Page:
2013 FOI Summit

2013 FOI Summit banner
(Background shot of New Orleans skyline from M. Lamar Griffin, Sr. via WikiCommons.)

The National Freedom of Information Coalition and state host, the Public Affairs Research Council of Louisiana convened the 2013 FOI Summit Friday, May 17, and Saturday, May 18, from the Renaissance Arts Hotel in New Orleans.



Friday, May 17

3:00 – 4:00 p.m. — Yes, You CAN . . . on a Shoestring:  Practical tips for the most vexing challenges facing NFOIC member coalitions, from effective ways to advocate for better open government and laws without running afoul of IRS lobbying rules to maintaining an effective Web presence and fundraising in an era when foundation money is hard to find and eroding business models are negatively affecting the generosity of traditional media-industry donors.


4:15 – 5:30 p.m. — Ideas Marketplace:  FOI advocates and coalition leaders from around the country talk about noteworthy success stories, problems they’ve encountered or just interesting tidbits worth sharing in an open but moderated, roundtable conversation. 


Saturday, May 18

9:00 – 10:15 a.m. — The Deliberative Process 150 years Post-Lincoln:  Thanks to Oscar-nominated filmmakers and historian Doris Kearns Goodwin, moviegoers got a glimpse of back room horse trading that made the 13th Amendment possible. Today, the parameters of privileges and exemptions that allow pre-decisional secrecy, and withholding of unfinished drafts, are frequent topics of debate, even litigation. Can today’s worst actors who stretch those limits claim they are standing on the shoulders of giants? How much access does transparent government demand? How much confidential counsel does it permit?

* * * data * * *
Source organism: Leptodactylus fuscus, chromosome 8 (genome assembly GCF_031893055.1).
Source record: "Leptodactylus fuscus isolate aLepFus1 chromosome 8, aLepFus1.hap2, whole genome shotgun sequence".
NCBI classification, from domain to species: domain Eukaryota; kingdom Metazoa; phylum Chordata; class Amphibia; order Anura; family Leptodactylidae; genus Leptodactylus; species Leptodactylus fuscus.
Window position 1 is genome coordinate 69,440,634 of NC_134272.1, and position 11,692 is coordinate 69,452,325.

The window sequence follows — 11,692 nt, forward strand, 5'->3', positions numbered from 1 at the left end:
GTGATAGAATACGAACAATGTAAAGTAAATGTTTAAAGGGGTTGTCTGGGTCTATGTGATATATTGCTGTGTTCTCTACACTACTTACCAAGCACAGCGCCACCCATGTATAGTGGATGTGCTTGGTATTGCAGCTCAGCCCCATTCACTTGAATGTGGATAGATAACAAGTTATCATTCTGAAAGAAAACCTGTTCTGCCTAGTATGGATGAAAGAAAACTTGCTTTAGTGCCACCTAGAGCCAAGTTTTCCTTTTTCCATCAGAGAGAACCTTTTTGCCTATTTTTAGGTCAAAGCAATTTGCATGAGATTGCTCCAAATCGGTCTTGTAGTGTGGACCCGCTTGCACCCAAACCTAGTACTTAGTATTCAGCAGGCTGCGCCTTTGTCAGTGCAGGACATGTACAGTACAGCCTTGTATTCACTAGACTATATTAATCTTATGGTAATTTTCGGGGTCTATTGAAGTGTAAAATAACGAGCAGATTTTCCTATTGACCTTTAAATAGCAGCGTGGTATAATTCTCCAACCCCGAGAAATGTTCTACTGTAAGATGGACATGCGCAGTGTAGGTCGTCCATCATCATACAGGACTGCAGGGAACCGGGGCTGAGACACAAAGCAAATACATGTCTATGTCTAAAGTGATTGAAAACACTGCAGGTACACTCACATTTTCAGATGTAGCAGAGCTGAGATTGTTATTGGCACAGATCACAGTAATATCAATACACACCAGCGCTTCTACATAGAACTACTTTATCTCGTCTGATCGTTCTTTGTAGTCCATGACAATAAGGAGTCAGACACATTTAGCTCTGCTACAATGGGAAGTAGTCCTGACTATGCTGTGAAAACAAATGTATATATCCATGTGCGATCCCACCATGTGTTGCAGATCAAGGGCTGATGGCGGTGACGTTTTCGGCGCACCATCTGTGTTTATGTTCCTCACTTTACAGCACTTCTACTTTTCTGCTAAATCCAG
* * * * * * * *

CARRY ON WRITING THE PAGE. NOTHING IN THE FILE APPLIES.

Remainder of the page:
10:30 – 11:45 a.m. — Not a Picayune Problem:  How is the changing news media environment and the gradual reshaping of the newspaper business affecting the use and effectiveness of freedom of information requests and other journalistic efforts on behalf of open and accountable government? Who in the media world are the new vanguards of public information advocacy, and what are their motives? New Orleans provides a microcosm of the nationwide trends taking place at the intersection of changing public media and open records. In the Crescent City, The Times-Picayune is transitioning out of daily publication, TV stations are ramping up their coverage teams, new investigative journalism outlets are taking hold and special interest bloggers are trying to make an impact. This panel looks at these developments and measures their impacts on public service.


2:15 – 3:30 p.m. — Digital Dodges and the Email Sleight of Hand:  A panel of battle-tested experts discuss best practices and best outcomes when issues related to email and digital communications are legislated or litigated in your state. Are electronic records at least as accessible as paper records would be? Are retention policies adequate, without too much discretion given to records custodians themselves? Is anyone positing the silly notion that communications about government business become private if a sneaky underhanded public official uses his own personal computer or private email account?


3:45 – 5:00 p.m. — Technology and Access: Promise, Possibility and Perils:  In an era when neither unmanned drones nor global positioning devices qualify as futuristic, technological advances have greatly expanded the capacity for access and citizen engagement. But they also give rise to concerns about privacy and other rights infringements. Some agencies understand that “public” now means online and are sharing their data with the public. In other instances, citizens have pried it loose and shared it. However, in the case of the gun database published by the Journal-News of Westchester, NY, or the controversial use of mug shots gathered by law enforcement, publishing without careful consideration and public communication can hurt the cause of freedom and give rise to unwanted new restrictions. A panel of experts discusses techniques and strategies for getting data and approaches for presenting it in ways that don’t risk future access to that data, and also examines whether government policies should take into account what the public wants to do with data or any other public information.